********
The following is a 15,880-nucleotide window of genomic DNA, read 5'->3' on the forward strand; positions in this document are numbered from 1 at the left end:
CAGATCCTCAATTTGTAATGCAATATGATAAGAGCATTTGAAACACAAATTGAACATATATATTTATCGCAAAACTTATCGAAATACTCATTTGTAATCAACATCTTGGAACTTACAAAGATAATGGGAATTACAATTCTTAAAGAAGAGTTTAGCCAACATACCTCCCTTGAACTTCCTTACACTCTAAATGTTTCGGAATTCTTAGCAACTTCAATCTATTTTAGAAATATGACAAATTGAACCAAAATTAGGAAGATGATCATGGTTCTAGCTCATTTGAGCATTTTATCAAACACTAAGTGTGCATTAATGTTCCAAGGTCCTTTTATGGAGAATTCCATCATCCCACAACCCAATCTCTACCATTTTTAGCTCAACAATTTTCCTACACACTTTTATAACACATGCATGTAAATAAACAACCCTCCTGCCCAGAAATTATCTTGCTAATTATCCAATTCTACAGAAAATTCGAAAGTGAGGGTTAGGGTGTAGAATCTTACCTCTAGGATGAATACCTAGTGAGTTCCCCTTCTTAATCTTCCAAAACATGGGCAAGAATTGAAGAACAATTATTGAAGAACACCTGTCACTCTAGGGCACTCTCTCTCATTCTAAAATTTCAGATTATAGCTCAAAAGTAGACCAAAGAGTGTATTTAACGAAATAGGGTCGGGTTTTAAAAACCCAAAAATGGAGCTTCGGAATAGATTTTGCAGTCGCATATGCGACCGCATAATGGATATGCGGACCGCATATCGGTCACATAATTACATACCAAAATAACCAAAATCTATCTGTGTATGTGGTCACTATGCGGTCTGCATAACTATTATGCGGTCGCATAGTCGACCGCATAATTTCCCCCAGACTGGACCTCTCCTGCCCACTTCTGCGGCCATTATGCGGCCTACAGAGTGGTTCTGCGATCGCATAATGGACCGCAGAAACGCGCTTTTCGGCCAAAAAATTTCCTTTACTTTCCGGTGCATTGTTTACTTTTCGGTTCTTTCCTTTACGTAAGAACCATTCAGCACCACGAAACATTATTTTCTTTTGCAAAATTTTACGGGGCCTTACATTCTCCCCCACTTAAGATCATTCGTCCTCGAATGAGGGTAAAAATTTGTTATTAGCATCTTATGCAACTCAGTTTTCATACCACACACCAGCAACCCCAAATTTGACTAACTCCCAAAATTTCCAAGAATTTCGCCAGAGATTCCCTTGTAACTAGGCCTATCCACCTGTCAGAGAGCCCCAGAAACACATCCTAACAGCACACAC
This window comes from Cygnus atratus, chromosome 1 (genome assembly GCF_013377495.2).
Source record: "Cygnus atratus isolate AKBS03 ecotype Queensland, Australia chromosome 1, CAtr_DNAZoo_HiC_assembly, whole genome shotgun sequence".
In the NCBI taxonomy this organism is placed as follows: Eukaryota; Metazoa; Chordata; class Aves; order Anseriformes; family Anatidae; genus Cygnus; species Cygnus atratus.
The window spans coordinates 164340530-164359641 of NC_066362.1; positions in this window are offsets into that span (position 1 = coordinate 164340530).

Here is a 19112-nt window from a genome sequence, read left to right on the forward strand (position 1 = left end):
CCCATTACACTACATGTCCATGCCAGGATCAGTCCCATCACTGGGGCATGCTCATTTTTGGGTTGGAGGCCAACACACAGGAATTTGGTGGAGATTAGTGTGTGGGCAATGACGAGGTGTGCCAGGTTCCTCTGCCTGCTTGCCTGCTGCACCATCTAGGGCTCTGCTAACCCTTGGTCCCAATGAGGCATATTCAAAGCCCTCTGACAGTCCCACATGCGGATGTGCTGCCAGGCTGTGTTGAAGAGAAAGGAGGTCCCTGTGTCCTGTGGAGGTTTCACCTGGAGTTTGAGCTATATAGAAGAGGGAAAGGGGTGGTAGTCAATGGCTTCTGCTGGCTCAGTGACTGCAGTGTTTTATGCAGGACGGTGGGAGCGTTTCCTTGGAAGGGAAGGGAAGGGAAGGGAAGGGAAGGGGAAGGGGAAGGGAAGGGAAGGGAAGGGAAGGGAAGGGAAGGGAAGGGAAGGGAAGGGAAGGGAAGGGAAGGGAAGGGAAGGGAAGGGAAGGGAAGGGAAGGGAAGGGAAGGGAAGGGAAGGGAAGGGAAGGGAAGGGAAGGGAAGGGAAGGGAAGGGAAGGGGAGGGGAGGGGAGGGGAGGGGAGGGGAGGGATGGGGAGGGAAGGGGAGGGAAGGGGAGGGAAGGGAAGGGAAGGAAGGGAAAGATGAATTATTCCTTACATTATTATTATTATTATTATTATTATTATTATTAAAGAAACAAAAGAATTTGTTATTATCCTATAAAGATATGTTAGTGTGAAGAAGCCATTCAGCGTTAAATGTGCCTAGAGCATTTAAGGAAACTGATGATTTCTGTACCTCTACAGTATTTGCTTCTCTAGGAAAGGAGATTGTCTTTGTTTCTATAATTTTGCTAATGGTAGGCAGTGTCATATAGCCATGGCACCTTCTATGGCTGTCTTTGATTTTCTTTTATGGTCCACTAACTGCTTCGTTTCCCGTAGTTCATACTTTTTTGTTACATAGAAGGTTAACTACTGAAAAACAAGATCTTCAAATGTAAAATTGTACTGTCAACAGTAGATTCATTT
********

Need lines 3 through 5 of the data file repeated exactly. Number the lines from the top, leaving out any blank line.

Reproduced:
This window comes from Cygnus atratus, chromosome 1 (genome assembly GCF_013377495.2).
Source record: "Cygnus atratus isolate AKBS03 ecotype Queensland, Australia chromosome 1, CAtr_DNAZoo_HiC_assembly, whole genome shotgun sequence".
In the NCBI taxonomy this organism is placed as follows: Eukaryota; Metazoa; Chordata; class Aves; order Anseriformes; family Anatidae; genus Cygnus; species Cygnus atratus.